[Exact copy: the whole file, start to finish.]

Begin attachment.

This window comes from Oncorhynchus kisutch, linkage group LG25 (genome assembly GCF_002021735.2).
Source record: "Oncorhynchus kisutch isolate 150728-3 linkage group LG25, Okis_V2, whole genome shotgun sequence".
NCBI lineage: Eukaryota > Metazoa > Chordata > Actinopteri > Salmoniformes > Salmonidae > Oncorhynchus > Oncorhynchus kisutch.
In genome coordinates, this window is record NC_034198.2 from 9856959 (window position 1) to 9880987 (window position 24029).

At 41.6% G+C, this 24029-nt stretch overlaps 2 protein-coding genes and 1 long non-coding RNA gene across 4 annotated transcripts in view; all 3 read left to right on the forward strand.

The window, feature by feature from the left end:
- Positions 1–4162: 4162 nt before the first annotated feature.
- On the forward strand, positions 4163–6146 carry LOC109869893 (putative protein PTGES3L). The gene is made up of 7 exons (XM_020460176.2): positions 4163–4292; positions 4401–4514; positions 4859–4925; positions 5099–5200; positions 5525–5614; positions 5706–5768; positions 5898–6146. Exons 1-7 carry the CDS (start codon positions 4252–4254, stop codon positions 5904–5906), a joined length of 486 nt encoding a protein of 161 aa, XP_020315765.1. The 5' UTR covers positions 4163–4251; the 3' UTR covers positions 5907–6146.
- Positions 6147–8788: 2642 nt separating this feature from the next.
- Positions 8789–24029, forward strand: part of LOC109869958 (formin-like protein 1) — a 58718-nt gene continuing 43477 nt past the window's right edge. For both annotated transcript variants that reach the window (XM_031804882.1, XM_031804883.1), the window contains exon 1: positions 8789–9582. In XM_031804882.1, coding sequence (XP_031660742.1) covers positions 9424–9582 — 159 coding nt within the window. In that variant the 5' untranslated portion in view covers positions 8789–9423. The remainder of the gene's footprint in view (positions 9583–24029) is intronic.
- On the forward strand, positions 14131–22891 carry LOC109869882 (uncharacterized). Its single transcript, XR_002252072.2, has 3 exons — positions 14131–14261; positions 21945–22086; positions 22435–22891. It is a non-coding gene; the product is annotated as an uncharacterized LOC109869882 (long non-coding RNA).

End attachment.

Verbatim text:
This window comes from Oncorhynchus kisutch, linkage group LG25 (genome assembly GCF_002021735.2).
Source record: "Oncorhynchus kisutch isolate 150728-3 linkage group LG25, Okis_V2, whole genome shotgun sequence".
NCBI lineage: Eukaryota > Metazoa > Chordata > Actinopteri > Salmoniformes > Salmonidae > Oncorhynchus > Oncorhynchus kisutch.
In genome coordinates, this window is record NC_034198.2 from 9856959 (window position 1) to 9880987 (window position 24029).

At 41.6% G+C, this 24029-nt stretch overlaps 2 protein-coding genes and 1 long non-coding RNA gene across 4 annotated transcripts in view; all 3 read left to right on the forward strand.

The window, feature by feature from the left end:
- Positions 1–4162: 4162 nt before the first annotated feature.
- On the forward strand, positions 4163–6146 carry LOC109869893 (putative protein PTGES3L). The gene is made up of 7 exons (XM_020460176.2): positions 4163–4292; positions 4401–4514; positions 4859–4925; positions 5099–5200; positions 5525–5614; positions 5706–5768; positions 5898–6146. Exons 1-7 carry the CDS (start codon positions 4252–4254, stop codon positions 5904–5906), a joined length of 486 nt encoding a protein of 161 aa, XP_020315765.1. The 5' UTR covers positions 4163–4251; the 3' UTR covers positions 5907–6146.
- Positions 6147–8788: 2642 nt separating this feature from the next.
- Positions 8789–24029, forward strand: part of LOC109869958 (formin-like protein 1) — a 58718-nt gene continuing 43477 nt past the window's right edge. For both annotated transcript variants that reach the window (XM_031804882.1, XM_031804883.1), the window contains exon 1: positions 8789–9582. In XM_031804882.1, coding sequence (XP_031660742.1) covers positions 9424–9582 — 159 coding nt within the window. In that variant the 5' untranslated portion in view covers positions 8789–9423. The remainder of the gene's footprint in view (positions 9583–24029) is intronic.
- On the forward strand, positions 14131–22891 carry LOC109869882 (uncharacterized). Its single transcript, XR_002252072.2, has 3 exons — positions 14131–14261; positions 21945–22086; positions 22435–22891. It is a non-coding gene; the product is annotated as an uncharacterized LOC109869882 (long non-coding RNA).